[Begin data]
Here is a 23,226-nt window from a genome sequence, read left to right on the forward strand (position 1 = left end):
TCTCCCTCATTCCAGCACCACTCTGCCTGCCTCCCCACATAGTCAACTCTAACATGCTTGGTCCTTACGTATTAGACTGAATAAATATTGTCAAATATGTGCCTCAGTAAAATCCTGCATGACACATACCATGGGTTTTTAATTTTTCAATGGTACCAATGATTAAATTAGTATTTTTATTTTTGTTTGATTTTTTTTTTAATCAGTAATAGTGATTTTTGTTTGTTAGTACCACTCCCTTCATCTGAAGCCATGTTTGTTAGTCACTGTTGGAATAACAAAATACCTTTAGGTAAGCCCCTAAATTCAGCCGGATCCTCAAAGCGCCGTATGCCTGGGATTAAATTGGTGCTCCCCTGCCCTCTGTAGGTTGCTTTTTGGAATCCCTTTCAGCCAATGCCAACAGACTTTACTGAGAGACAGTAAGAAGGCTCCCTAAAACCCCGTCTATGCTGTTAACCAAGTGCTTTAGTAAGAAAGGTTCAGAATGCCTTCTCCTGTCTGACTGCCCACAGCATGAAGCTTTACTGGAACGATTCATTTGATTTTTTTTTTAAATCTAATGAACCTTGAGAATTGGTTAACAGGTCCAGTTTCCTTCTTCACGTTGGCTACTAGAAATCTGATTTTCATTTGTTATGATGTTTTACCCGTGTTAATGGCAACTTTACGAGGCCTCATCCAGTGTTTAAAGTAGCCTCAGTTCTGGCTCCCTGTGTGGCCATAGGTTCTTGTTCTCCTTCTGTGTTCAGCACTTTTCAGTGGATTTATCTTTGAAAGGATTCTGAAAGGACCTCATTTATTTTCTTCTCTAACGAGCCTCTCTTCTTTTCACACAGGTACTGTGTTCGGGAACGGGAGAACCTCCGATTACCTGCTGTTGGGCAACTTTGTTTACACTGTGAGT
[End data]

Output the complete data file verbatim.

Here is a 23,226-nt window from a genome sequence, read left to right on the forward strand (position 1 = left end):
TCTCCCTCATTCCAGCACCACTCTGCCTGCCTCCCCACATAGTCAACTCTAACATGCTTGGTCCTTACGTATTAGACTGAATAAATATTGTCAAATATGTGCCTCAGTAAAATCCTGCATGACACATACCATGGGTTTTTAATTTTTCAATGGTACCAATGATTAAATTAGTATTTTTATTTTTGTTTGATTTTTTTTTTAATCAGTAATAGTGATTTTTGTTTGTTAGTACCACTCCCTTCATCTGAAGCCATGTTTGTTAGTCACTGTTGGAATAACAAAATACCTTTAGGTAAGCCCCTAAATTCAGCCGGATCCTCAAAGCGCCGTATGCCTGGGATTAAATTGGTGCTCCCCTGCCCTCTGTAGGTTGCTTTTTGGAATCCCTTTCAGCCAATGCCAACAGACTTTACTGAGAGACAGTAAGAAGGCTCCCTAAAACCCCGTCTATGCTGTTAACCAAGTGCTTTAGTAAGAAAGGTTCAGAATGCCTTCTCCTGTCTGACTGCCCACAGCATGAAGCTTTACTGGAACGATTCATTTGATTTTTTTTTTAAATCTAATGAACCTTGAGAATTGGTTAACAGGTCCAGTTTCCTTCTTCACGTTGGCTACTAGAAATCTGATTTTCATTTGTTATGATGTTTTACCCGTGTTAATGGCAACTTTACGAGGCCTCATCCAGTGTTTAAAGTAGCCTCAGTTCTGGCTCCCTGTGTGGCCATAGGTTCTTGTTCTCCTTCTGTGTTCAGCACTTTTCAGTGGATTTATCTTTGAAAGGATTCTGAAAGGACCTCATTTATTTTCTTCTCTAACGAGCCTCTCTTCTTTTCACACAGGTACTGTGTTCGGGAACGGGAGAACCTCCGATTACCTGCTGTTGGGCAACTTTGTTTACACTGTGAGT